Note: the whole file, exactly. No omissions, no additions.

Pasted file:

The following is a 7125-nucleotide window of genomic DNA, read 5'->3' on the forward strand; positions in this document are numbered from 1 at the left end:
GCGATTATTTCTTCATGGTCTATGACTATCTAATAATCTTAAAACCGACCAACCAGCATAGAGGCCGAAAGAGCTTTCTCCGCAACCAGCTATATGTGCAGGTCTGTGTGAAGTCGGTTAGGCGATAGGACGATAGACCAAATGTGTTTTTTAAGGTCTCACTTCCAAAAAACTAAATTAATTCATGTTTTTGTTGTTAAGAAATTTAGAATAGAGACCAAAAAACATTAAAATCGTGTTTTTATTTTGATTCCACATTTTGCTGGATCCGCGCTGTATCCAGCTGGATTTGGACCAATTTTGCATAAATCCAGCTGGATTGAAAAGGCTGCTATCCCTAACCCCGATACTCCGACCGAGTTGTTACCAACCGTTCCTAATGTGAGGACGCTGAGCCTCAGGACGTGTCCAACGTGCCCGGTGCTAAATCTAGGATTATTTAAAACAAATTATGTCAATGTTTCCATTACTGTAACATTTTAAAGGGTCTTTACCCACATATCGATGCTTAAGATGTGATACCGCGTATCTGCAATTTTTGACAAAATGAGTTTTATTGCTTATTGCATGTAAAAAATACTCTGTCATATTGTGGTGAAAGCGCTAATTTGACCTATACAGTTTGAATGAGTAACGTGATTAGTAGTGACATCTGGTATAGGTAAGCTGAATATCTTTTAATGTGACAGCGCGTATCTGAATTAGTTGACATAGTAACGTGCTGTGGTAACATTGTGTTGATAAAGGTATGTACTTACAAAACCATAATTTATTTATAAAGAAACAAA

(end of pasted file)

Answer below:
The following is a 7125-nucleotide window of genomic DNA, read 5'->3' on the forward strand; positions in this document are numbered from 1 at the left end:
GCGATTATTTCTTCATGGTCTATGACTATCTAATAATCTTAAAACCGACCAACCAGCATAGAGGCCGAAAGAGCTTTCTCCGCAACCAGCTATATGTGCAGGTCTGTGTGAAGTCGGTTAGGCGATAGGACGATAGACCAAATGTGTTTTTTAAGGTCTCACTTCCAAAAAACTAAATTAATTCATGTTTTTGTTGTTAAGAAATTTAGAATAGAGACCAAAAAACATTAAAATCGTGTTTTTATTTTGATTCCACATTTTGCTGGATCCGCGCTGTATCCAGCTGGATTTGGACCAATTTTGCATAAATCCAGCTGGATTGAAAAGGCTGCTATCCCTAACCCCGATACTCCGACCGAGTTGTTACCAACCGTTCCTAATGTGAGGACGCTGAGCCTCAGGACGTGTCCAACGTGCCCGGTGCTAAATCTAGGATTATTTAAAACAAATTATGTCAATGTTTCCATTACTGTAACATTTTAAAGGGTCTTTACCCACATATCGATGCTTAAGATGTGATACCGCGTATCTGCAATTTTTGACAAAATGAGTTTTATTGCTTATTGCATGTAAAAAATACTCTGTCATATTGTGGTGAAAGCGCTAATTTGACCTATACAGTTTGAATGAGTAACGTGATTAGTAGTGACATCTGGTATAGGTAAGCTGAATATCTTTTAATGTGACAGCGCGTATCTGAATTAGTTGACATAGTAACGTGCTGTGGTAACATTGTGTTGATAAAGGTATGTACTTACAAAACCATAATTTATTTATAAAGAAACAAA